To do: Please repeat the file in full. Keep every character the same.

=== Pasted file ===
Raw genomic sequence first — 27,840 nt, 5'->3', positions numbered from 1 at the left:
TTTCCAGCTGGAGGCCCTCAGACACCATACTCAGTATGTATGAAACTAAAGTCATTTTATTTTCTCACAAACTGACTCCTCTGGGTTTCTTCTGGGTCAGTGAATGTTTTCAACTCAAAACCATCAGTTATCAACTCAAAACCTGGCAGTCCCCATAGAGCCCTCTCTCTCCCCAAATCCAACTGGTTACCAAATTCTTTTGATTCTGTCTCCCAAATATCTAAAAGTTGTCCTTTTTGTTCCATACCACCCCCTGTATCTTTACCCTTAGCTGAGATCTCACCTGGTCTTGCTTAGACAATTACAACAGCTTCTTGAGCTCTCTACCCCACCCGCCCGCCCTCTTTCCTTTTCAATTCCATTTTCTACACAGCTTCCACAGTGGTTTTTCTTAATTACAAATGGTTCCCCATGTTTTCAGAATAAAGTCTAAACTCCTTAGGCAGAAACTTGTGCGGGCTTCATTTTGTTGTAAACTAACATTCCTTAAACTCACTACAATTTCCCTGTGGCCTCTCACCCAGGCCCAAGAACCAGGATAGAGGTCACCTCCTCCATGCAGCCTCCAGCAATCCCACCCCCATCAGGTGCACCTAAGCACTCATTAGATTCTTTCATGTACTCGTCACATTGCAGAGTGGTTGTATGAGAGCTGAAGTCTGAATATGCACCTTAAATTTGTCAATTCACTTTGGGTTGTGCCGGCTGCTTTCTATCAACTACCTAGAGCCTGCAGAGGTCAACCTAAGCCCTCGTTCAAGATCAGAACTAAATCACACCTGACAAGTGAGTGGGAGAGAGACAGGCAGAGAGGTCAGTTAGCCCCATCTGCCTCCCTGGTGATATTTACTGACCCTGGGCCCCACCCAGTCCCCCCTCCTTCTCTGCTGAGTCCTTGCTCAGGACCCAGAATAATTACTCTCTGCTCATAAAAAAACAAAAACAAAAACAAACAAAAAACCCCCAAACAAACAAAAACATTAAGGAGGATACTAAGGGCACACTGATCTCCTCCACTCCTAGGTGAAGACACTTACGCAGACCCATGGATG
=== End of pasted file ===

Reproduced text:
Raw genomic sequence first — 27,840 nt, 5'->3', positions numbered from 1 at the left:
TTTCCAGCTGGAGGCCCTCAGACACCATACTCAGTATGTATGAAACTAAAGTCATTTTATTTTCTCACAAACTGACTCCTCTGGGTTTCTTCTGGGTCAGTGAATGTTTTCAACTCAAAACCATCAGTTATCAACTCAAAACCTGGCAGTCCCCATAGAGCCCTCTCTCTCCCCAAATCCAACTGGTTACCAAATTCTTTTGATTCTGTCTCCCAAATATCTAAAAGTTGTCCTTTTTGTTCCATACCACCCCCTGTATCTTTACCCTTAGCTGAGATCTCACCTGGTCTTGCTTAGACAATTACAACAGCTTCTTGAGCTCTCTACCCCACCCGCCCGCCCTCTTTCCTTTTCAATTCCATTTTCTACACAGCTTCCACAGTGGTTTTTCTTAATTACAAATGGTTCCCCATGTTTTCAGAATAAAGTCTAAACTCCTTAGGCAGAAACTTGTGCGGGCTTCATTTTGTTGTAAACTAACATTCCTTAAACTCACTACAATTTCCCTGTGGCCTCTCACCCAGGCCCAAGAACCAGGATAGAGGTCACCTCCTCCATGCAGCCTCCAGCAATCCCACCCCCATCAGGTGCACCTAAGCACTCATTAGATTCTTTCATGTACTCGTCACATTGCAGAGTGGTTGTATGAGAGCTGAAGTCTGAATATGCACCTTAAATTTGTCAATTCACTTTGGGTTGTGCCGGCTGCTTTCTATCAACTACCTAGAGCCTGCAGAGGTCAACCTAAGCCCTCGTTCAAGATCAGAACTAAATCACACCTGACAAGTGAGTGGGAGAGAGACAGGCAGAGAGGTCAGTTAGCCCCATCTGCCTCCCTGGTGATATTTACTGACCCTGGGCCCCACCCAGTCCCCCCTCCTTCTCTGCTGAGTCCTTGCTCAGGACCCAGAATAATTACTCTCTGCTCATAAAAAAACAAAAACAAAAACAAACAAAAAACCCCCAAACAAACAAAAACATTAAGGAGGATACTAAGGGCACACTGATCTCCTCCACTCCTAGGTGAAGACACTTACGCAGACCCATGGATG